“Being a caretaker is and never will be an easy job; in fact it is that hardest job in the world and many a times a thankless job. You have to be the pillar of strength even when you feel like you are crumbling from inside.” ~ Jenna Morasca
There are so many things that are difficult in life.
Perhaps, the most difficult one that doesn’t get talked about much is about being a caretaker.
We’re all taking care of someone or other in some capacity. The different roles we play in life like that of a parent, child, sibling, friend, partner, employee, and so on all come with their own demands.
Some part of caretaking is embedded in our lives. However, the biggest struggle is playing this role full time to someone who absolutely can’t take care of themselves.
Being a full-time caretaker is by no means an easy feat. Whether your role demands you do it or you do it by choice, this one can be particularly daunting.
What makes it even more difficult is when you have to take care of someone you love. The dynamic of the relationship becomes so complicated in so many ways.
No matter how strong or resilient you are, seeing your loved ones in anguish and pain takes a different kind of toll on you, and if you add your own struggles to the mix, it’s just…painful and exhausting.
Being there for someone else does feel extremely rewarding, but it also extracts a huge cost that a lot of people aren’t even aware of.
We just get sucked into this whirlpool of actions and emotions that leave us drained.
To any outsider, it may seem like a really noble job. But it’s also the one that chips away at you—sometimes slowly, and sometimes all at once.
Being a caregiver means:
>> Giving priority to the one who needs all the care and attention.
>> Giving up your own needs, dreams, life goals, and visions.
>> Not being able to take out time for yourself.
>> Seeing them in pain, yet being their pillar of support, even when you feel you’re on the verge of crumbling and falling.
>> Taking on their physical, mental, and emotional distress, which can be so overwhelming.
>> Keeping your struggles and emotions within you because the one person with whom you want to share things is the one you can’t say anything to.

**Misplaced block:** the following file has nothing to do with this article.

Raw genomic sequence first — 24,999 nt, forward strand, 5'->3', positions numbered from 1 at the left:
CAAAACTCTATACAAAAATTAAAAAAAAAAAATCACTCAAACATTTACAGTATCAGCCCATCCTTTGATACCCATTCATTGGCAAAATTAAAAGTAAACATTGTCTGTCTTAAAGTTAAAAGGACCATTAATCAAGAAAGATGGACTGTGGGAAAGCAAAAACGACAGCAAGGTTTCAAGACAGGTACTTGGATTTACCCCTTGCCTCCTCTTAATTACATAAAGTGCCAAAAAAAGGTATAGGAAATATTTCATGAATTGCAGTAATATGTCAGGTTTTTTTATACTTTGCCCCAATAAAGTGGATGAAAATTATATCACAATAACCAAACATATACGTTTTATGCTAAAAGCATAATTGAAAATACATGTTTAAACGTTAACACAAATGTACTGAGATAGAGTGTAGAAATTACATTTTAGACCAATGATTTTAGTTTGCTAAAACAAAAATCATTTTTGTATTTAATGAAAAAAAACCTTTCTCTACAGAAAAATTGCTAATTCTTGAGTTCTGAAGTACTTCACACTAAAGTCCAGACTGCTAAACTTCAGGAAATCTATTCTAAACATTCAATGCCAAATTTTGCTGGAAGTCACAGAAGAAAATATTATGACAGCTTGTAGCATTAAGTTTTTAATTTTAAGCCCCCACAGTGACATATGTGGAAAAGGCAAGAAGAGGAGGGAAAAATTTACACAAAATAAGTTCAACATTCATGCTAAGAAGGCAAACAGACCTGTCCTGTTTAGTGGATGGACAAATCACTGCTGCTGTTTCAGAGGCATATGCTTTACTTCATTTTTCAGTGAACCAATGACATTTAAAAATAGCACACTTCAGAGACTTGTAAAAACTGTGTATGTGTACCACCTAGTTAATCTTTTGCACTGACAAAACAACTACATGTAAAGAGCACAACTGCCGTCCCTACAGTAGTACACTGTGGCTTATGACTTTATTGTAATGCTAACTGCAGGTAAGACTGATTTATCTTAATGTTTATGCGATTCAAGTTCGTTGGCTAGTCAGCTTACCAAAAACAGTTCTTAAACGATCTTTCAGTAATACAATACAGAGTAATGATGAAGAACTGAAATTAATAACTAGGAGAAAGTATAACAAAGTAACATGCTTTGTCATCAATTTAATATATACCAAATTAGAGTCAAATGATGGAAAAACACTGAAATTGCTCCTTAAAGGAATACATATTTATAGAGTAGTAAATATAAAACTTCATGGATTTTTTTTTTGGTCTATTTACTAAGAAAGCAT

>> Grappling with different “what if” scenarios in your mind that leave you feeling anxious, overwhelmed, sad, and numb. Yet, you have to find your own ways to cope.
>> Watching the days go by and also hoping for things to be different one day.
>> Hanging on to the tiniest piece of hope that you can find and still trying to give them a garden full of sunshine.
Being a caregiver is a lot.
“Even a lighthouse needs TLC, and a caretaker.” ~ Cheri Bauer
And what people don’t see is that after a point in time, your entire world become about this one person only.
Your day starts and ends with them. No matter how angry, frustrated, or tired you are with them or with your circumstances, you still circle back to them.
After a point, that’s all you know.
And this can be daunting as hell. There are times when you’re gripped by confusion and dread because you just don’t know what to do and you certainly don’t want to mess up.
You’re even afraid of saying something. What if it’s not the right thing?
Then, you also have to deal with your own guilt of leaving them alone, doing something for yourself, or taking a decision that didn’t turn out well.
“Caregivers require regular breaks, preferably without being criticized by others.” ~ Peter Rosenberger
There is nothing easy about it.
Being a caregiver means putting your life on hold in so many ways, and that’s not just daunting—it kills you in ways you don’t even realise.
Sometimes, you become a caregiver by choice, and at times, that’s the only choice you can make.
Whichever circumstance you find yourself in, you need to remember to take care of yourself as well.
You need someone to take care of you too.
Someone you can fall back on.
We all do.
If you’re a caregiver struggling with exhaustion and burnout, then here are a few things you can do to help yourself:
1. Try and take out some time for yourself. It can be hard and guilt-inducing. However, it’s important. If you don’t rest it out and unwind, it will impact you mental and physical health.
2. Maintain your social circle. Go out, meet people, or call them over once in a while. It’s important for you to engage with the world to feel connected and supported.
3. Take care of your physical health. Make sure you exercise, eat, and sleep well as much as you can. In order to take care of someone properly, you need to be healthy too.
4. Talk to someone and share your thoughts, emotions, and struggles. You need your space and support too.
5. Take stock of your life. You have other areas of your life that need your presence. Make sure to be there for yourself.
6. Remember, you are important too.
“It is so important as a caregiver not to become so enmeshed in the role that you lose yourself. It’s neither good for you, nor for your loved one.”~ Dana Reeve